Wednesday, August 26, 2015

Bajrangi Bhaijaan: Brotherhood On The Border

According to the box office figures, "Bajrangi Bhaijaan" (BB) has been a very successful film, a blockbuster. Loved by audiences in India and Pakistan alike, this film has managed to walk the tightrope of winning viewers over on both sides of the border. Full of cliches, stereotypes and naivete, how does BB manage to do that? Easy. By pulling on the viewers' heartstrings at the correct places. Often, when addressing people's emotions, one runs the risk of being overly sentimental and weepy. BB's magic lies in the fact that it serves the potpourri in the right proportion. So, what you get is a delicious mix of emotion, humour, drama and patriotism; all rolled into a very palatable dish, ready to be savoured by one and all.

Another feather in BB's cap is that it does not claim to be arty or intellectual. It is a mainstream film with all the baggage that comes with a commercial motion picture. So, it does not shy away from a long and at times rambling first half, having a leading lady when none is required and the ubiquitous song and dance. But this masala goes hand in hand with the tale of the speech-impaired little girl Shahida/Munni from Pakistan who is separated from her parents, and her magnanimous saviour: the affable Pawan Kumar Chaturvedi aka Bajrangi (Salman Khan in a softer role, a clear departure from his image).

This Hanuman devotee is polite, truthful, honest and belongs to the category of people who listen to their heart, not mind. Our little visitor from across the border is fortunate to be in his company. She is in the safest of safe hands. In spite of not knowing how to go about it, and not having any resources; he takes it upon himself to reunite the child with her parents across the border.

From then on, it is a sequence of several situations that the mind may question, but the heart gives a thumping go-ahead to. We meet many lovable characters along the way: the blunt and practical Boo Ali who knows the border inside out (pun intended!), the affectionate Maulana (Om Puri in a special appearance) who is an important link in the whole operation, the bumbling TV news reporter Chand Nawab (Nawazuddin Siddiqui in another memorable role) who joins Bajrangi's cause, and many others representing the army and the police in Pakistan. 

I particularly enjoyed some lines that came out of the blue, said little, but meant a lot. For instance Chand Nawab says, "nafrat bechna aasaan hai par mohabbat..." when TV channels refuse to air his story on Bajrangi, the person playing Kareena's dad says, " doosron ki madad karne se pahle apna mask theek se pehno" when Bajrangi brings home the lost Shahida, and the Maulana says, "Kashmir...thodasa hamaare paas bhi hai" when Bajrangi thinks he has to go back to India in order to visit Kashmir.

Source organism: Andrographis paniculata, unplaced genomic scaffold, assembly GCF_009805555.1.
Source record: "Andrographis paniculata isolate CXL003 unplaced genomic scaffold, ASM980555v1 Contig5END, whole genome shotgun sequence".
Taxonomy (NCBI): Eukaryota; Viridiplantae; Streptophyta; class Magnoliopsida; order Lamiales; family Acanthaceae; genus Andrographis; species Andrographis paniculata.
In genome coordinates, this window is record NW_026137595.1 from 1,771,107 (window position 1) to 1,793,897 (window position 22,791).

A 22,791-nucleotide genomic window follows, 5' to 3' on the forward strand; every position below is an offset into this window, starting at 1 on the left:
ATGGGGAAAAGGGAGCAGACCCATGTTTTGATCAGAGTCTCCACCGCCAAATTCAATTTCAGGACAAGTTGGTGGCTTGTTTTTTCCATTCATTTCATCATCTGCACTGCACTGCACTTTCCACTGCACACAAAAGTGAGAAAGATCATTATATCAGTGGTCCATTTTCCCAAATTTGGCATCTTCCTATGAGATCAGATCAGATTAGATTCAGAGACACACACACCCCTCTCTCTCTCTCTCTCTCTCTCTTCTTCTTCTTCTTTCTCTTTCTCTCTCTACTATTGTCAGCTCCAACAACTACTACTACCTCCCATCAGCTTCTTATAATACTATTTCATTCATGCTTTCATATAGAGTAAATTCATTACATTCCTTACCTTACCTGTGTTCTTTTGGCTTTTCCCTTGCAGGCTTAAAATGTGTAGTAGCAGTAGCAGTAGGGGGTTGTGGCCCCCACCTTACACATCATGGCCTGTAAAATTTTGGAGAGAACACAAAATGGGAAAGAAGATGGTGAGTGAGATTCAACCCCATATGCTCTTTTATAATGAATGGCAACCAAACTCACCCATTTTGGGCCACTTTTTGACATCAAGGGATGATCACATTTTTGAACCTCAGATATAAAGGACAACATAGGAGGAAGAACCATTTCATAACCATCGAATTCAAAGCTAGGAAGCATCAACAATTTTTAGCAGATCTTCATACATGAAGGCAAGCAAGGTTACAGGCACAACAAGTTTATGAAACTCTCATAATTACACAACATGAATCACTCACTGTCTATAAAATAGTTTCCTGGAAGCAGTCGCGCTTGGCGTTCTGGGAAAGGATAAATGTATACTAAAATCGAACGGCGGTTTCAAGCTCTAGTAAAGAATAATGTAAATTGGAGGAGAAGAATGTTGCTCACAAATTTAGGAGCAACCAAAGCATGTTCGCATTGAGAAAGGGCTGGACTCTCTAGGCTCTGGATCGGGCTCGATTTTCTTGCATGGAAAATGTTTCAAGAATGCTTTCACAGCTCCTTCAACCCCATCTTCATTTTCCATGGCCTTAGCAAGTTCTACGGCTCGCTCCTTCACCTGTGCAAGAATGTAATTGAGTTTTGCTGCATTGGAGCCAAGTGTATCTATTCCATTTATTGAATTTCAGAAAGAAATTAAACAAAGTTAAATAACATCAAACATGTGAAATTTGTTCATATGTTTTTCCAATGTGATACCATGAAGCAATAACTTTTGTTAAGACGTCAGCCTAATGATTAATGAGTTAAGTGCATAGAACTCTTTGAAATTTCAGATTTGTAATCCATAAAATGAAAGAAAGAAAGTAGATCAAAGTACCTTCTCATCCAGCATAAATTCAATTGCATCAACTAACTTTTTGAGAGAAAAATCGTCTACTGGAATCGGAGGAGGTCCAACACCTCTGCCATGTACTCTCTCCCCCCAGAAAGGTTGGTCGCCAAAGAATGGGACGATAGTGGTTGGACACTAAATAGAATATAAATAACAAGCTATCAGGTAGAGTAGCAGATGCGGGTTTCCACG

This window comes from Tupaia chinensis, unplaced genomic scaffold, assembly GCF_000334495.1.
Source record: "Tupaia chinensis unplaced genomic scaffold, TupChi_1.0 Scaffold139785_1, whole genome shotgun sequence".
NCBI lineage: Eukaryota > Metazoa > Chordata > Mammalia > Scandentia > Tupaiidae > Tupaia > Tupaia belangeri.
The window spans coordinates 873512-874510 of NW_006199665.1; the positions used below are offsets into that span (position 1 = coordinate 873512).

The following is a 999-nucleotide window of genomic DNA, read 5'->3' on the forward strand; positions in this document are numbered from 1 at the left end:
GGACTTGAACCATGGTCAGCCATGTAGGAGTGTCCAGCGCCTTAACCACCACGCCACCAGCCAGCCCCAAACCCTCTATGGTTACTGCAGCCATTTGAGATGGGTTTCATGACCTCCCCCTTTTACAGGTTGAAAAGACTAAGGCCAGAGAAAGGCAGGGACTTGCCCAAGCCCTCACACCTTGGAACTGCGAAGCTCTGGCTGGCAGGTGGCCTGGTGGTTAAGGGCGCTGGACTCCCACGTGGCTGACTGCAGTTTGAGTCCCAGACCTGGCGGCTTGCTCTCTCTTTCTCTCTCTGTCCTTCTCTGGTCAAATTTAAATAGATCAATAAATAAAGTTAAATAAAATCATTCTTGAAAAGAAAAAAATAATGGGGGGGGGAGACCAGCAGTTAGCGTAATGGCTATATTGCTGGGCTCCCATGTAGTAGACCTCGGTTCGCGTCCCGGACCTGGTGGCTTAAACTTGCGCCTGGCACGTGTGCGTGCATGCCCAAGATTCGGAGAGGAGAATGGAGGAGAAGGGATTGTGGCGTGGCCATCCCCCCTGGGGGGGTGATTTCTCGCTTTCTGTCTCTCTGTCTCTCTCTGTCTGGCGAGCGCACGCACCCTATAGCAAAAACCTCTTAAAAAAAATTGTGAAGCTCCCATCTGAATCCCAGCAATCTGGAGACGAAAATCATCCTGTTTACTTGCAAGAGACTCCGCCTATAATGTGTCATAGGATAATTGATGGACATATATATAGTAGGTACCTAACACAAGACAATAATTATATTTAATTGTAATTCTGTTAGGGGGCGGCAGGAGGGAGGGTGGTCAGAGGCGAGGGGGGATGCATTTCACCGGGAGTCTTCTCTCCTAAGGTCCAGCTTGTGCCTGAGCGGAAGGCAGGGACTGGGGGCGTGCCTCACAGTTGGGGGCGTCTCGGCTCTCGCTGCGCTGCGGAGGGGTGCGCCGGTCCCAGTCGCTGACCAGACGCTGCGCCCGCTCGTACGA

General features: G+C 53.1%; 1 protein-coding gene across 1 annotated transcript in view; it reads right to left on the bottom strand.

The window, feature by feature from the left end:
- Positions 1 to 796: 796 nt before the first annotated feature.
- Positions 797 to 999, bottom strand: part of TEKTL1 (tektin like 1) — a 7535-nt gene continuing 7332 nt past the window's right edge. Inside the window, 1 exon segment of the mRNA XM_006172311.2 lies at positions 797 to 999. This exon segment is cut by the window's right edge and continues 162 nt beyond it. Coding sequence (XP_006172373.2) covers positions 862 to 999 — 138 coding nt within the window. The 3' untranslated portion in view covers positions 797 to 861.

The climax at the border, though a bit long-drawn, has been shot quite well. You kind of "know" that such a situation involving so many people on either side of the border is not possible in real life, but you "wish" it happened! At that point in the story, it does not matter which side of the border you are standing on. You become a part of the collective euphoria and exult in the happenings unfolding on the screen in front of you. Certainly a "winning" moment for the director and his team!

The Kashmir landscape has been captured beautifully. Equally stunning are the desert views. Purani Dilli is colourful, chaotic and charming. The shots of the Samjhauta Express that runs between Delhi and Lahore are magnificent. Cricket, the favourite game in both the neighbouring countries has been woven meaningfully in the story. And Harshaali Malhotra as little Shahida is a great find. She emotes with her lovely face and large eyes, without saying a word. Kareena Kapoor Khan has nothing much to do, other than dancing to a mediocre "chicken" song, looking pretty in exquisite stoles and huge earrings, and handing a mosquito repellent coil to Bajrangi saying "yahan machchhar bahut hain". Wonder if she was plugging any particular brand!

This is the first Kabir Khan film I saw, his earlier ones being "Kabul Express" (2006), "New York" (2009) and "Ek Tha Tiger" (2012). Will be looking forward to seeing more of his work.

1 comment:

  1. Very nicely written. Now we feel like watching the movie. We will do that whenever possible. We look forward to .read more from you.